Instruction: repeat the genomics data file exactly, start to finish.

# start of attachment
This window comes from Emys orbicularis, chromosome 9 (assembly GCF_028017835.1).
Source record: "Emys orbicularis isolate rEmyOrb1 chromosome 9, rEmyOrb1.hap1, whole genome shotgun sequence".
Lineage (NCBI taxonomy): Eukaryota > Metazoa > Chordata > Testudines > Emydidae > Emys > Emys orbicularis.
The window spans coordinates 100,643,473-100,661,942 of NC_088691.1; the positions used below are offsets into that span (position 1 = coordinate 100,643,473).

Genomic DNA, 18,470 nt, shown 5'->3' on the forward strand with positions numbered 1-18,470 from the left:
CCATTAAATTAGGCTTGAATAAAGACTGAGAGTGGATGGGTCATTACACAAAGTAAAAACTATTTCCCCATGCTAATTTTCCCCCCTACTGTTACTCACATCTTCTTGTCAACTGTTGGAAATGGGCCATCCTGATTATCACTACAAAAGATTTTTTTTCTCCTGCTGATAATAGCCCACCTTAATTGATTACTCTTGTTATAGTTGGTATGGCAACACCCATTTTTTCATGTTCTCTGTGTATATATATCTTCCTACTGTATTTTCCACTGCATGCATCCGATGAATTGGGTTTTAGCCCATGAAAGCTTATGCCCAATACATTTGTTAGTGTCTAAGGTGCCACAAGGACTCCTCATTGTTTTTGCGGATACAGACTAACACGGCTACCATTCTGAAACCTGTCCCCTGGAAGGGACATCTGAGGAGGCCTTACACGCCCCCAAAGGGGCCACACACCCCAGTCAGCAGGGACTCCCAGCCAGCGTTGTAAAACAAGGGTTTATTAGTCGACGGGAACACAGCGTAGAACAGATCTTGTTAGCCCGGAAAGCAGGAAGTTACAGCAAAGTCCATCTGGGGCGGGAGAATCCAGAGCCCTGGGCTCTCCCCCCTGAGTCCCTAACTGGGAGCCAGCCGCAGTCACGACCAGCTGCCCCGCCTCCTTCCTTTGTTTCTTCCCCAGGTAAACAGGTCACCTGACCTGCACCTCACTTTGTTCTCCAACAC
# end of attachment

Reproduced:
This window comes from Emys orbicularis, chromosome 9 (assembly GCF_028017835.1).
Source record: "Emys orbicularis isolate rEmyOrb1 chromosome 9, rEmyOrb1.hap1, whole genome shotgun sequence".
Lineage (NCBI taxonomy): Eukaryota > Metazoa > Chordata > Testudines > Emydidae > Emys > Emys orbicularis.
The window spans coordinates 100,643,473-100,661,942 of NC_088691.1; the positions used below are offsets into that span (position 1 = coordinate 100,643,473).

Genomic DNA, 18,470 nt, shown 5'->3' on the forward strand with positions numbered 1-18,470 from the left:
CCATTAAATTAGGCTTGAATAAAGACTGAGAGTGGATGGGTCATTACACAAAGTAAAAACTATTTCCCCATGCTAATTTTCCCCCCTACTGTTACTCACATCTTCTTGTCAACTGTTGGAAATGGGCCATCCTGATTATCACTACAAAAGATTTTTTTTCTCCTGCTGATAATAGCCCACCTTAATTGATTACTCTTGTTATAGTTGGTATGGCAACACCCATTTTTTCATGTTCTCTGTGTATATATATCTTCCTACTGTATTTTCCACTGCATGCATCCGATGAATTGGGTTTTAGCCCATGAAAGCTTATGCCCAATACATTTGTTAGTGTCTAAGGTGCCACAAGGACTCCTCATTGTTTTTGCGGATACAGACTAACACGGCTACCATTCTGAAACCTGTCCCCTGGAAGGGACATCTGAGGAGGCCTTACACGCCCCCAAAGGGGCCACACACCCCAGTCAGCAGGGACTCCCAGCCAGCGTTGTAAAACAAGGGTTTATTAGTCGACGGGAACACAGCGTAGAACAGATCTTGTTAGCCCGGAAAGCAGGAAGTTACAGCAAAGTCCATCTGGGGCGGGAGAATCCAGAGCCCTGGGCTCTCCCCCCTGAGTCCCTAACTGGGAGCCAGCCGCAGTCACGACCAGCTGCCCCGCCTCCTTCCTTTGTTTCTTCCCCAGGTAAACAGGTCACCTGACCTGCACCTCACTTTGTTCTCCAACAC